By Karyn Johnson, Public Health Educator
Over the years I have heard many reasons why people choose to get vaccinated against the flu. Unfortunately, I have also heard a few reasons why people choose not to get a flu vaccine (injectable or nasal spray), many of those reasons are based on incorrect information. Even though the flu vaccine is recommended for everyone over 6 months of age, there are still a number of myths and misconceptions regarding the vaccine that lead people to not be vaccinated. Let’s take a look at a few of the most common myths:
- The flu vaccine will give you the flu. Injectable flu vaccines are either made with killed flu viruses or small parts of the viruses. The flu nasal spray contains a weakened virus that cannot grow at a person’s normal body temperature. Both flu vaccine options cannot cause the flu. Some people may have redness where the shot is given and / or feel a little achy or feverish for 1- 2 days following the vaccine, this is normal and shows you that your immune system is responding to build up protection against the flu. If you do get the flu after getting the flu vaccine, most likely you were exposed before getting vaccinated or within the two weeks after vaccination before the flu vaccine becomes effective. In some cases, you may have been exposed to a flu strain that was not included in the flu vaccine, or exposed to a different illness all together.
- The flu shot doesn’t work. The effectiveness of the vaccine varies, depending on how good a match the flu strains in the vaccine are to the circulating strains, and the health and age of the person receiving the vaccine. Although the protection from vaccination is not perfect, it is the best defense we have. Even during seasons when the vaccine is not a great match to circulating flu strains, the vaccine can reduce how severe a person’s illness is, and reduce the risk of hospitalization or death due to the flu.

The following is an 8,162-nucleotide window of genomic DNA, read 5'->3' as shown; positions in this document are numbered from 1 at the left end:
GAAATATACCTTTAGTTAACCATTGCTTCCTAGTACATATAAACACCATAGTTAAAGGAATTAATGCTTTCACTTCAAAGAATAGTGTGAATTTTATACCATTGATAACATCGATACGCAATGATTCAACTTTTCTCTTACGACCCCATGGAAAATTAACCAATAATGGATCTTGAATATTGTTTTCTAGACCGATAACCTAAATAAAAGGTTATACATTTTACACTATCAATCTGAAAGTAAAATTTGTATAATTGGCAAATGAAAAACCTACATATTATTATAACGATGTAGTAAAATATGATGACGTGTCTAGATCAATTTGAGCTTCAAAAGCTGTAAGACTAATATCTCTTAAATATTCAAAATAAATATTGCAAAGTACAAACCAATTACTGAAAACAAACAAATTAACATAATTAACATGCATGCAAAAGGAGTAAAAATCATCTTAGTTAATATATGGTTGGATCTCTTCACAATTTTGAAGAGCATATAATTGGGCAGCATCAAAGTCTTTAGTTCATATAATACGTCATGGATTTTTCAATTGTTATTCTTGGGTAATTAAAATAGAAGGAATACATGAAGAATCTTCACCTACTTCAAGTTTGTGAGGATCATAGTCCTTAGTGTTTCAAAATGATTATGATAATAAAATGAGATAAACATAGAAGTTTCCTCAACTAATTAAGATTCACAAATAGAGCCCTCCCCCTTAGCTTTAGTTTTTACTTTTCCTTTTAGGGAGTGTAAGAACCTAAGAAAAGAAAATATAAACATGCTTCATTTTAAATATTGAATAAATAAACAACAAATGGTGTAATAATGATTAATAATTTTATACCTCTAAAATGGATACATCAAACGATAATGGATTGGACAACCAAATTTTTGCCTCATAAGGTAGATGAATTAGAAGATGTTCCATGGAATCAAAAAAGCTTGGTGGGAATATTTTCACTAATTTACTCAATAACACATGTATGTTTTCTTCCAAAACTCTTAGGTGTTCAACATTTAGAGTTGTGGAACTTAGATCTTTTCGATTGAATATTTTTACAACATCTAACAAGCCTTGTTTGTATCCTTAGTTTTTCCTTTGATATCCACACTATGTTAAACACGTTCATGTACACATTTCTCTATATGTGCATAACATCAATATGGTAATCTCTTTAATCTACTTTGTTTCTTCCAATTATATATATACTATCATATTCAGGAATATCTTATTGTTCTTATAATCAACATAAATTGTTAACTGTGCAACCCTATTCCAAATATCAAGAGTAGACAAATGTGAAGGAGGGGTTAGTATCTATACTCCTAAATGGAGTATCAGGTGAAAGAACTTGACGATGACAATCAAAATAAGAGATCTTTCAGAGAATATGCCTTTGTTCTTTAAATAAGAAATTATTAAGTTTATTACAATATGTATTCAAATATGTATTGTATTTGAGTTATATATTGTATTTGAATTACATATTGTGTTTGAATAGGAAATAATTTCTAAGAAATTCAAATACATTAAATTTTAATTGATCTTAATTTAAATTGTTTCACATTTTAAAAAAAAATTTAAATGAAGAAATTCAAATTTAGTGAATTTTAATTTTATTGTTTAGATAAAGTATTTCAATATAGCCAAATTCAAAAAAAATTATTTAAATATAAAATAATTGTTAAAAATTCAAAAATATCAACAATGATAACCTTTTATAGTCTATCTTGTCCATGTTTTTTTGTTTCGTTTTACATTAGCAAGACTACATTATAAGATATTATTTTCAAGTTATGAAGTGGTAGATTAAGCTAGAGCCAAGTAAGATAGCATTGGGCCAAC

- It is too late in the season to get a flu shot. In Central New York, we often do not see the highest numbers of flu cases until February or later. Although getting vaccinated earlier is encouraged, getting vaccinated in December and into the New Year can still offer protection during the time when the number of flu cases are at the highest levels.
- I have never had the flu, so I don’t need to get the vaccine. If you have never had the flu you can count yourself as lucky! However, this does not mean you are immune to getting the flu in the future. The flu is an unpredictable virus. Just because you are a generally healthy person does not mean the flu cannot be serious. Although many people who die from the flu are medically compromised, many are not.
- The flu is not that serious. The last flu season (2017-2018) was particularly severe, with an estimated number of 79,000 deaths due to influenza (CDC, Influenza Division program impact report 2017-2018). Some people, such as older people, young children, people with chronic health conditions, and pregnant women are at a higher risk for serious flu complications.
Don’t let flu myths keep you from staying healthy this winter! The Onondaga County Health Department Immunization Clinic has flu vaccines available for uninsured and underinsured Onondaga County residents 6 months of age and up. The clinic is held every Wednesday from 9:00am – 12 Noon in the John H. Mulroy Civic Center, Room 30. This is a walk-in clinic, no appointments are necessary. For more information on the flu or where you can get a flu shot, ask your health care provider or call 315-435-2000.